But, as I said, that's not to say it's not a good solution for some people. I think it's probably an over-prescribed solution, though. Of course, I could be wrong and the SR makes the romantic and modern repertoire accessible to the "masses", hare to prove either way...

November 28, 2017, 1:16 PM · Jason, I don't mean that Hahn plays better than Oistrakh. I'm saying that part of the reason she's able to play AS well as him (or close) is because she doesn't use his setup. If she did, then she would be uncomfortable, and would struggle to play easily.

It's a common statistics mistake to only take into account all of the people that HAVE succeeded without a rest, but it's much harder to take into account how many people found the instrument overly strenuous and thus never made it very far, or chose to play a different instrument. Typical confirmation bias. In addition, it would seem that most soloists and orchestra players nowadays use some form of shoulder rest, and I think that speaks to its effectiveness, in concordance with the overall higher number of good players that now exist. Don't get me wrong: I think that every player who has the physical traits that would allow them to play restless SHOULD play restless. What I'm arguing is that MOST people don't have those traits.

Less barriers to entry = more good players. Insisting on restless playing - or that rests are an over-used crutch - is a barrier to entry. The act of saying that "REAL ____ use ____" is called "gatekeeping" in colloquial terms. We should avoid gatekeeping at all costs, because it's stupid.

Are you really of the opinion that the overall technique hasn't changed since the popularization of the shoulder rest? I feel that we're living in two different realities if that's the case. The technique is VERY different, since a shoulder rest frees up our left thumb from having to support the neck 100% of the time, and from having to squeeze heavily with our necks to prevent the violin from pulling away from us on downshifts. A classic example of the "new technique" is Maxim Vengerov. Seriously, please observe his technique and tell me it's not vastly different from the "old masters" who played restless. I guarantee you can't find a player before 1970 that played with the same technique as Vengerov does.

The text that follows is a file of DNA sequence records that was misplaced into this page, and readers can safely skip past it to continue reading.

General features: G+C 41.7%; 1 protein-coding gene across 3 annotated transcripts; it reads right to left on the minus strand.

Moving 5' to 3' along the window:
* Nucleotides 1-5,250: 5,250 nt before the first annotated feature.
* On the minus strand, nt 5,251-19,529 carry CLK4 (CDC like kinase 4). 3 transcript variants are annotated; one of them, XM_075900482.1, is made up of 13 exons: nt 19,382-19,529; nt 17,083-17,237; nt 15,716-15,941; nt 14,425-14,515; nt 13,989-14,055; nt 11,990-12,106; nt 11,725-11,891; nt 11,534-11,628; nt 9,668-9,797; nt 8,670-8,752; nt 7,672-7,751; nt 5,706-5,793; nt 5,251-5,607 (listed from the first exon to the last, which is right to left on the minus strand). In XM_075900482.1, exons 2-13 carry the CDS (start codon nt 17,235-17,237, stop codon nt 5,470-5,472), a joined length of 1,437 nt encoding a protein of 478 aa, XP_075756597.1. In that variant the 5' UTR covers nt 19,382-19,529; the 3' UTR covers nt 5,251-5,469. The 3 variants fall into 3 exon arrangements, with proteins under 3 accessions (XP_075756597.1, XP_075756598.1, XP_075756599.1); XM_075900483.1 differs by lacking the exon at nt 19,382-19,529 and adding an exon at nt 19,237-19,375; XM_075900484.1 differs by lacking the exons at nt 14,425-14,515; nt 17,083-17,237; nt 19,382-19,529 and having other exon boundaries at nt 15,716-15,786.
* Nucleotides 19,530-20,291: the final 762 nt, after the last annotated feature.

You're correct that the best players nowadays aren't better than the best players 50 years ago. What you're NOT taking into account is how many MORE very good players we have now. Back then, there were only a few "masters." Now, there are a crapton of extremely good players. And I don't believe this is just due to starting at a younger age. I think that it's that there's less anatomical barrier-to-entry.

Edited: November 28, 2017, 2:12 PM · Katie B., I wonder where you are in the Bay Area? I ask because I play restless and I've developed a pad that I make myself, similar to commercial products like "Chin Cozy," but I think significantly improved for restless players. It really is the key to making restless playing so comfortable for me, along with an appropriate chinrest. I'm not looking to make or sell these things for anyone, but I'd be happy to show it to you and suggest a way you might get one. Do you have a sewing machine? I'm on the S.F. Peninsula. Contact me if you're interested.

Note: I'd post a picture of my pad here if it wasn't so awkward to do it on violinist.com. It's so easy to do on that other violin website. I can't understand why v.com can't be similarly accommodating.